Seth Hain: 15:08 Yeah. Yeah. So no, that’s a great question. And there’s share in a couple of different ways, right? So one, yes, rush presented at our expert group meeting earlier this spring on the model that I just talked about in their workflow around helping folks understand how to operationalize something like that. The platform also enables folks to share models between organizations so that it’s not just a, the bigger picture workflow, but as, as there is interest, the ability to transport those models as well. We implement that using something called docker to container technology behind the scenes, which allows folks to package up their models and then be able to distribute them. Same thing we’re using for our library of models as well. Interesting.
Bill Russell: 16:02 So you know, so talk about the landscape. We have, um, you know, different health organizations are doing different partnerships at this point. Uh, you know, you have a, you know, Google, Amazon, Microsoft and others and uh, you know, more CIOs that I’m talking to are sort of dabbling in that area. Um, you know, what are, you know, what are the strengths of each and where, where do they fit into healthcare? And if you could put sorta your platform in, in sort of that framework as well, that’d be great.
Seth Hain: 16:34 Yeah. So I spoke earlier about how there is a need to be able to quickly spin up in down resources in some context because these types of machine learning algorithms can be quite intensive on occasion, right? There’s, there’s significant math behind the scenes of these and calculations that need to take place is the data’s crunched to identify those patterns in public clouds. Um, be it Azure, AWS, or Google cloud provide an effective means to do that. And so what we do with our platform is be able to efficiently extend that. So even if you’ve got your operational system on premises in your own data centers, there’s still opportunities for you to leverage the cloud cost-effectively in those contexts.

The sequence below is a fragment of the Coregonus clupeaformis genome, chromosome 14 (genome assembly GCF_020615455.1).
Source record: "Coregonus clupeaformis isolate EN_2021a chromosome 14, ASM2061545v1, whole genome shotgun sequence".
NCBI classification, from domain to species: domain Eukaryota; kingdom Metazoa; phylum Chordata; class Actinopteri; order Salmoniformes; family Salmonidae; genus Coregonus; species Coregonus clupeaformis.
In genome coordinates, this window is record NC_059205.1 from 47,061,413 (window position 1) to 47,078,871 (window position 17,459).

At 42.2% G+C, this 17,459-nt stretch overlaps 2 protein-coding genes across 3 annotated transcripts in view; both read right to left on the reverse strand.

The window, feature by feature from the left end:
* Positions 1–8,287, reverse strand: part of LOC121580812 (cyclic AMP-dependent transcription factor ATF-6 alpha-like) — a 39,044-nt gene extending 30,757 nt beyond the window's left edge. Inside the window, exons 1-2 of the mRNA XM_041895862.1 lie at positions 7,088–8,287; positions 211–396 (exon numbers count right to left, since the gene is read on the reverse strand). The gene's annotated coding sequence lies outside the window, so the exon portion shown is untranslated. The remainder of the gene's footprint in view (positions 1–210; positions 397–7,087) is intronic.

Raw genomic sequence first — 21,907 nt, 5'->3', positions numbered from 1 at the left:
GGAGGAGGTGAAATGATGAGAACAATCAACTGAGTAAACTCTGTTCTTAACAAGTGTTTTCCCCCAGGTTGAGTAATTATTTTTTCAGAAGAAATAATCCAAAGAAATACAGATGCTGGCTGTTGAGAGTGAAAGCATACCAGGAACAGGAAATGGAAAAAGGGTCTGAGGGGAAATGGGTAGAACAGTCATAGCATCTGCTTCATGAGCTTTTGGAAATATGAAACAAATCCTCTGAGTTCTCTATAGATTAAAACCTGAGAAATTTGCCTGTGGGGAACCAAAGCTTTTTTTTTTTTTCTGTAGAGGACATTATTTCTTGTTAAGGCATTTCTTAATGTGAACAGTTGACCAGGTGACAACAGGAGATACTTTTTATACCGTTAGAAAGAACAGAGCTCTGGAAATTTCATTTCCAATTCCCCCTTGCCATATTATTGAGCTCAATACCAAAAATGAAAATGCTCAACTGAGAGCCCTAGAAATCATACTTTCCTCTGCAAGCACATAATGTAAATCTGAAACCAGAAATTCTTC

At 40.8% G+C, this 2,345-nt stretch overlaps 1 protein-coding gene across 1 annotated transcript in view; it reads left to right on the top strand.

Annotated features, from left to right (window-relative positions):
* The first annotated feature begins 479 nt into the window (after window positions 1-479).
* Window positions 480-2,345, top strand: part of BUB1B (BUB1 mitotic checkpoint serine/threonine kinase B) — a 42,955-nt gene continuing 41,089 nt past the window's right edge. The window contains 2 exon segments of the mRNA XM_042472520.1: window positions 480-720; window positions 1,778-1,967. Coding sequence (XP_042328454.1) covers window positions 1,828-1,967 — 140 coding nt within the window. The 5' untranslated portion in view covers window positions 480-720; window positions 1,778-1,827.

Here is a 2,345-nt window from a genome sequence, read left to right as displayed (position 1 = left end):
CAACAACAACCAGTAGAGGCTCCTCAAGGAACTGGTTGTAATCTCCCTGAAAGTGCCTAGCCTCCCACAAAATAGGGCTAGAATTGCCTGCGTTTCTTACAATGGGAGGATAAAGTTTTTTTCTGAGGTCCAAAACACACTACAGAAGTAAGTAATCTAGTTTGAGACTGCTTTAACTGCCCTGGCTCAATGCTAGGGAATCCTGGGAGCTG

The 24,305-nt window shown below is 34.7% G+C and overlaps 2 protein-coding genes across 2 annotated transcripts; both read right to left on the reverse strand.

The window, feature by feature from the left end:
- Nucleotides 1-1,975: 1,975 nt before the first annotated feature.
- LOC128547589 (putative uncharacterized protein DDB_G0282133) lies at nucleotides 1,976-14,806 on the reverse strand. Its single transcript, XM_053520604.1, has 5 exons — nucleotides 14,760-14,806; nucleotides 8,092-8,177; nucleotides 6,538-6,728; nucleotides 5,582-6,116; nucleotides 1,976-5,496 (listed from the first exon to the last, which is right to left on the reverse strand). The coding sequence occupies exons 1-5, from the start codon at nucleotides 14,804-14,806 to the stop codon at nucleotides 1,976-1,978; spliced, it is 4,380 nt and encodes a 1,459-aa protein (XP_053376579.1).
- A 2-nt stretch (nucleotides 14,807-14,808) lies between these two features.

Bill Russell: 17:25 And our platform extends out in that way. That’s interesting. So, so let’s talk about, you know, your, you have a platform, but you know, we know that social determinants make up a huge amount of the outcome in terms of people’s overall health. Uh, how is, how is epic really working to advance the work in, uh, in population health, around social determinants? I mean, you gave us these example of, of rush. I mean, how are you bringing in that, that other data and, and is that data all just flowing into your system and being stored in some aspect of the EHR and then being utilized by your, uh, by your tools?
Seth Hain: 18:06 So it’s, there’s two aspects to that question. The first one is around data flow that the piece you spoke of. Um, and certainly social determinants of health is one aspect of that. And folks are capturing that as part of workflow, say in an ambulatory setting today, um, or bringing it in through other sources into the system is they want to make sure that that information is present as, as part of the conversation around chronic conditions.